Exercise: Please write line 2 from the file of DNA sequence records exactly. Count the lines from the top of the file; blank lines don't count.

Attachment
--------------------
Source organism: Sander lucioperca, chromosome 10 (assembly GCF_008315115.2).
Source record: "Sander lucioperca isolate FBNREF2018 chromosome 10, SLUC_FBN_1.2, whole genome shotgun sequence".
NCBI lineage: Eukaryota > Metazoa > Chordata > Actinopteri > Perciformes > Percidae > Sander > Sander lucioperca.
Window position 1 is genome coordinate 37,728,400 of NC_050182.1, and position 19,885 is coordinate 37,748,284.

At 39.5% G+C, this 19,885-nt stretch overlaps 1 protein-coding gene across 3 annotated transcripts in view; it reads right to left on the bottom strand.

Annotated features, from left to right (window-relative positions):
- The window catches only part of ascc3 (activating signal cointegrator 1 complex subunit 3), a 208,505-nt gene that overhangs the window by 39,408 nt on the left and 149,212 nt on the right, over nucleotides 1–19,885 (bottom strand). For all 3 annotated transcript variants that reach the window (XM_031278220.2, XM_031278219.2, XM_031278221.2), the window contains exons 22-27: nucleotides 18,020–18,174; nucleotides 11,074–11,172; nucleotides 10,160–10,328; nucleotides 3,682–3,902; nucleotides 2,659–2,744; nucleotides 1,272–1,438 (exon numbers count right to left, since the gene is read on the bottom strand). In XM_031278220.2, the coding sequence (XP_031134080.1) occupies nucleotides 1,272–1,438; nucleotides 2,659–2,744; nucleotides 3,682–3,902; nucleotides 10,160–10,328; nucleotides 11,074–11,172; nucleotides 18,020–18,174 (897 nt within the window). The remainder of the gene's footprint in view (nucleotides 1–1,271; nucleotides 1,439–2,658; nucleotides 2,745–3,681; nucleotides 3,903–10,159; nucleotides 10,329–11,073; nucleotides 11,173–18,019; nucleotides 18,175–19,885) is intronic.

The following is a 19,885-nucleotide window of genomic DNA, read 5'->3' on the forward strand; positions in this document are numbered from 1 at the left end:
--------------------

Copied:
Source record: "Sander lucioperca isolate FBNREF2018 chromosome 10, SLUC_FBN_1.2, whole genome shotgun sequence".